Tilly and Mann are therefore implicitly Darwinian. Hendrik Spruyt, W. G. Runciman, and Adam Watson all explicitly pay homage either to Darwin (in the case of Spruyt and Runciman) or to the idea of evolution as a paradigm for social change in general (in the case of all three). Spruyt explores what Marx referred to in Capital as ‘the evolution of trade’ in the early-modern period, specifically through the paradigm of elite competition over the fruits of trade, while Runciman frames war and trade as evolutionary pressures for selection over the fruits of institutional variation. Watson applies evolution to international society, thereby expanding our remit to international relations theory, which since the 1990s has wrestled with philosophical ideas of space and time.

How are these explicit and implicit ideas of evolution in historical sociology relevant to the discipline of intellectual history? At least one example bears considering. Eleven years before Michael Mann’s The Sources of Social Power, Volume I, was published, J. G. A. Pocock in The Machiavellian Moment considered how the concept of time has evolved through history, noting its secularisation from Aristotelian teleology through Augustinian theodicy to the despair of Machiavelli’s world in the wake of Dante’s Inferno. Rather than marking an ascent to paradise, the arrow of time headed downwards into the abyss of human vice, rewritten as virtù and the antitheological politics of statecraft. These threads run through the conclusion of Origin of Species: From the ‘great law of the multiplication of organisms not needed’, Darwin notes,

We cease to be astounded, that a group of animals should have formed to lay their eggs in the bowels […] of other […] beings, — that some animals live by, and even delight in cruelty – that animals should be led away by false instincts [..] for […] from death, famine and the struggle of existence, we see that the most exalted end, which we are capable of concerning, namely the creation of the higher animals, has directly proceeded […]

The language of ends seems antithetical to Darwin, who stands not only in the shadow of theodicy (opening Origin with pious quotations from Whewell and Bacon) but also in the shadow of Aristotelian teleology, referring on one occasion to the ‘final end’ of a plant’ as its ‘fruit’. But perhaps the idea of evolution, like Pocock’s Machiavellian Moment, involves a certain process of secularisation and a loss of mysticism, due in part to the empirical methodology which social sciences inherit from their naturalistic counterparts, but also due to the contextual theory at the heart of evolution.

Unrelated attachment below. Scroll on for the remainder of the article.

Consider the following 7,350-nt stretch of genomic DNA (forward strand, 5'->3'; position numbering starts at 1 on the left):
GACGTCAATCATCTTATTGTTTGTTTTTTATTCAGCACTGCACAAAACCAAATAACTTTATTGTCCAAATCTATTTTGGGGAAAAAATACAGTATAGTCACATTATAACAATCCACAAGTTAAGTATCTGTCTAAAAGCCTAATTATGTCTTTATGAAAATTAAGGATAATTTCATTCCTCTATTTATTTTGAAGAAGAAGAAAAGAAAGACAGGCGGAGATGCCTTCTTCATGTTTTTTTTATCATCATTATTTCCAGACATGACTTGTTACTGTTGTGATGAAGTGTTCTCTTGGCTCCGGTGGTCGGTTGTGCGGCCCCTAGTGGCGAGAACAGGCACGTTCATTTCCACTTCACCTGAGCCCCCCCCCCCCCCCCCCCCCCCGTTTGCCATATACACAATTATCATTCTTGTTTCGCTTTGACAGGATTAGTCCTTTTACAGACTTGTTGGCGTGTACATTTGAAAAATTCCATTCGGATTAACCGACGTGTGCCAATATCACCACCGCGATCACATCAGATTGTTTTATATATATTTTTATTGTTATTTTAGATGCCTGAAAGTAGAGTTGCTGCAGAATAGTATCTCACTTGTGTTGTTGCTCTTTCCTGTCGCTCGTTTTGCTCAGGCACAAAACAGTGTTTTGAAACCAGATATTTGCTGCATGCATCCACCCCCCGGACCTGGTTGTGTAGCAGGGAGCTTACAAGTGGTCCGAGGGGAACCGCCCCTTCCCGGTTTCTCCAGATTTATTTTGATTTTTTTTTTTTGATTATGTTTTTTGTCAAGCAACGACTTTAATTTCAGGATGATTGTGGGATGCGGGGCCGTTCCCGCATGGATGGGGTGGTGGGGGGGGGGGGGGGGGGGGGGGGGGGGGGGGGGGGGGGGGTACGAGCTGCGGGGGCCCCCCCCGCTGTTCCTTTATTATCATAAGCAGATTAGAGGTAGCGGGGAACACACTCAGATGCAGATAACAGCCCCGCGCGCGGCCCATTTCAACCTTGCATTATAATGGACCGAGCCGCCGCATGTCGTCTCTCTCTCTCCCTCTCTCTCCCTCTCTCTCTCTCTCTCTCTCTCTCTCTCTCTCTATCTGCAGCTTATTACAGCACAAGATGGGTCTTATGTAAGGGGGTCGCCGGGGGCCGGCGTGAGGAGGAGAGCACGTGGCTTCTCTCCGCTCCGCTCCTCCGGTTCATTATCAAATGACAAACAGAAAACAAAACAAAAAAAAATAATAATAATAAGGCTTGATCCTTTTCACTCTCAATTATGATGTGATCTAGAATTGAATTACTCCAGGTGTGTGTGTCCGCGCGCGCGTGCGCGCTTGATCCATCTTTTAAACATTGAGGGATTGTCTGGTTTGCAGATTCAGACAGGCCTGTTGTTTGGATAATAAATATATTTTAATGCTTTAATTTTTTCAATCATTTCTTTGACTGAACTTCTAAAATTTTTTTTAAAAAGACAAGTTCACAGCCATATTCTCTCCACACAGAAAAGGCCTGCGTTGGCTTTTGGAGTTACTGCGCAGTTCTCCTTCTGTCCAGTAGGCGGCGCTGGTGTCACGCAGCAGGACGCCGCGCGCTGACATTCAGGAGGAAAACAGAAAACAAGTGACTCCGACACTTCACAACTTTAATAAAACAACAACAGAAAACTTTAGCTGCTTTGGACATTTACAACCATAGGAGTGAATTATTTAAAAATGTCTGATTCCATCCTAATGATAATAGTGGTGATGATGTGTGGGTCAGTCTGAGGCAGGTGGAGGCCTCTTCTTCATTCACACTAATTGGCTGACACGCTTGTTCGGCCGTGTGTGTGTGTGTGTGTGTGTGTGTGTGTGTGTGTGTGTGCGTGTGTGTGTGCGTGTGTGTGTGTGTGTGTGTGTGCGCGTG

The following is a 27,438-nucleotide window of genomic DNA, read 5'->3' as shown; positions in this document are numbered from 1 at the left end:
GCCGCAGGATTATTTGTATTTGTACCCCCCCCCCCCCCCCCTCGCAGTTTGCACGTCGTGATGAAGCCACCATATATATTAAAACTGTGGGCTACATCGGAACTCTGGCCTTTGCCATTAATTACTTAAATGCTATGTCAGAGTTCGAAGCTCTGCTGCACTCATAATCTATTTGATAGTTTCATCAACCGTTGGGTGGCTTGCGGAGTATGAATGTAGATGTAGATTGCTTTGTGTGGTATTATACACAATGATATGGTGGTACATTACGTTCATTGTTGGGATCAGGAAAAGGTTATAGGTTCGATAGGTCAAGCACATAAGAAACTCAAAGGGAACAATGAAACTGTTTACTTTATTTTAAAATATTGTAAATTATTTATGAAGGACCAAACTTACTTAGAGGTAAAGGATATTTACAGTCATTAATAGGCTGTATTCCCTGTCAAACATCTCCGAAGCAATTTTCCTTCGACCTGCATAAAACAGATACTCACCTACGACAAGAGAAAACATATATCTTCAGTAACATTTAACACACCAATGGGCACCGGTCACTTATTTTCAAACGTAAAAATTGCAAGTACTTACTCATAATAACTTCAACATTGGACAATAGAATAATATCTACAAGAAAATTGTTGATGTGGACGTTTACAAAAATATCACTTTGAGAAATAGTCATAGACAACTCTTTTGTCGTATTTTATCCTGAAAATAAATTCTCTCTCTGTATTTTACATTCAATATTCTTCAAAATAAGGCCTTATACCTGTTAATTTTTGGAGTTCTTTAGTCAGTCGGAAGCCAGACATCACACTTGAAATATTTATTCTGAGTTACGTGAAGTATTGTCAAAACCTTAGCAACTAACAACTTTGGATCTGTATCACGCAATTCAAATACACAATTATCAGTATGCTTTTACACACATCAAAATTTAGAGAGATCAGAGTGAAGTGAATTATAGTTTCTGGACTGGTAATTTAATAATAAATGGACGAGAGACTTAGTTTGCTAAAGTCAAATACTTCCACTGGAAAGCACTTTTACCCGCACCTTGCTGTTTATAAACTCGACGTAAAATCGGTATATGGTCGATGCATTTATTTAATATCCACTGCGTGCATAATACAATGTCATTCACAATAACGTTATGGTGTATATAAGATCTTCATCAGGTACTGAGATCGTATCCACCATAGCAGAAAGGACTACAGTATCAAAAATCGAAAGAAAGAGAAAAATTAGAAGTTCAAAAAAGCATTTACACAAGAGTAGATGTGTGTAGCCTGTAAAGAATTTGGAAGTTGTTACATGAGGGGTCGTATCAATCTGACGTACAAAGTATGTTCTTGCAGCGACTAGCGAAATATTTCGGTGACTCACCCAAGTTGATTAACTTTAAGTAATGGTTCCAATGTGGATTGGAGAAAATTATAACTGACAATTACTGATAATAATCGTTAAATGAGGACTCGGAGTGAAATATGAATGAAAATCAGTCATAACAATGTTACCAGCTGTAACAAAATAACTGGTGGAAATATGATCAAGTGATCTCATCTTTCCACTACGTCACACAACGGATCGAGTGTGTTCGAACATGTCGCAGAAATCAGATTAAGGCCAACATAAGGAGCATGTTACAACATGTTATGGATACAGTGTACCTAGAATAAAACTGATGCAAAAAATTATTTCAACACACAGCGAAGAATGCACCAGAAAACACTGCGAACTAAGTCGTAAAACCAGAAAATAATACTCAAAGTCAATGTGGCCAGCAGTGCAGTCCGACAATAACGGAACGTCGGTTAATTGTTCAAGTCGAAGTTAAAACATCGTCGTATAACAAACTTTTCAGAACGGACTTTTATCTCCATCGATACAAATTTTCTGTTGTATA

In a survey of the field of social sciences from 1981, Filipe Van Parijs distinguishes evolution from functional explanations, which attribute events to a purpose or final cause. Historical sociology seems, broadly, to fit this rule, but bears an imprint of Aristotelian time in Darwinian context, which in historical sociology is both spatial and temporal, as shown by the shared debts to Weber’s territorial theory of the state and Marx’s time-concerned theory of labour and class struggle. Time and space denote scarce quantities of social matter, which can be measured in general terms, but which have particular limitations. No state, and no class, can rise forever without facing certain limiting conditions, as Machiavelli was so insistent on in the Discorsi. The idea of evolution is similarly limited in scope, but it ought to be. Social evolution is, I think, a shared concern among historical sociologists and intellectual historians, for whom ideas are as sensitive to context, and therefore potentially to the pressures of evolution, as are the states and classes which historical sociologists examine, and perhaps as were the species for whom Darwin sought an origin, marvelling – as we might with our own subjects of study

that from so simple an origin, through the selection of infinitesimal varieties, endless forms most beautiful and most wonderful have been evolved.